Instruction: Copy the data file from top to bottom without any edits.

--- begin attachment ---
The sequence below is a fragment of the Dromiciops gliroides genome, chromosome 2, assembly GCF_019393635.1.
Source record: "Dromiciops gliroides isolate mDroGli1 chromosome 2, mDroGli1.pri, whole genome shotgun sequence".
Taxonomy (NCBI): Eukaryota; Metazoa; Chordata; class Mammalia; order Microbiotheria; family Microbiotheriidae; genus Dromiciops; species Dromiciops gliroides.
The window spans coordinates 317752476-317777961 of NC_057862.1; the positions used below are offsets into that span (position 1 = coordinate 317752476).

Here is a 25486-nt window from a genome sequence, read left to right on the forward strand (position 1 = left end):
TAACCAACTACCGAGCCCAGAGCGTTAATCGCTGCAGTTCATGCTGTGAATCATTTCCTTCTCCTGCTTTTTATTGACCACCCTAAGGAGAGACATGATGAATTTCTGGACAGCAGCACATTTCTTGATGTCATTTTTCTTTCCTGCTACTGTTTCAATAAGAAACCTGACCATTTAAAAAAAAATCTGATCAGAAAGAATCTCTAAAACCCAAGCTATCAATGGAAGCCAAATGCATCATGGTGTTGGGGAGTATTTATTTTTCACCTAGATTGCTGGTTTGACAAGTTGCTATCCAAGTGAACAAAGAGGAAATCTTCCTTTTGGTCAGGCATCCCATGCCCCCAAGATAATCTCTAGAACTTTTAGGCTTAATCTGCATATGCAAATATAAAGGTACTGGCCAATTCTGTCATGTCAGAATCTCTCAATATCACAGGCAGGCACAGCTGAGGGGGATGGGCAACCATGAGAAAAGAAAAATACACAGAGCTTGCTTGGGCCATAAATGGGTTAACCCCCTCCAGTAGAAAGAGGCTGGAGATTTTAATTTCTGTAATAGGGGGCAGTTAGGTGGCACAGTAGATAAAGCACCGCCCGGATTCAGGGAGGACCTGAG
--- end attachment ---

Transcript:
The sequence below is a fragment of the Dromiciops gliroides genome, chromosome 2, assembly GCF_019393635.1.
Source record: "Dromiciops gliroides isolate mDroGli1 chromosome 2, mDroGli1.pri, whole genome shotgun sequence".
Taxonomy (NCBI): Eukaryota; Metazoa; Chordata; class Mammalia; order Microbiotheria; family Microbiotheriidae; genus Dromiciops; species Dromiciops gliroides.
The window spans coordinates 317752476-317777961 of NC_057862.1; the positions used below are offsets into that span (position 1 = coordinate 317752476).

Here is a 25486-nt window from a genome sequence, read left to right on the forward strand (position 1 = left end):
TAACCAACTACCGAGCCCAGAGCGTTAATCGCTGCAGTTCATGCTGTGAATCATTTCCTTCTCCTGCTTTTTATTGACCACCCTAAGGAGAGACATGATGAATTTCTGGACAGCAGCACATTTCTTGATGTCATTTTTCTTTCCTGCTACTGTTTCAATAAGAAACCTGACCATTTAAAAAAAAATCTGATCAGAAAGAATCTCTAAAACCCAAGCTATCAATGGAAGCCAAATGCATCATGGTGTTGGGGAGTATTTATTTTTCACCTAGATTGCTGGTTTGACAAGTTGCTATCCAAGTGAACAAAGAGGAAATCTTCCTTTTGGTCAGGCATCCCATGCCCCCAAGATAATCTCTAGAACTTTTAGGCTTAATCTGCATATGCAAATATAAAGGTACTGGCCAATTCTGTCATGTCAGAATCTCTCAATATCACAGGCAGGCACAGCTGAGGGGGATGGGCAACCATGAGAAAAGAAAAATACACAGAGCTTGCTTGGGCCATAAATGGGTTAACCCCCTCCAGTAGAAAGAGGCTGGAGATTTTAATTTCTGTAATAGGGGGCAGTTAGGTGGCACAGTAGATAAAGCACCGCCCGGATTCAGGGAGGACCTGAG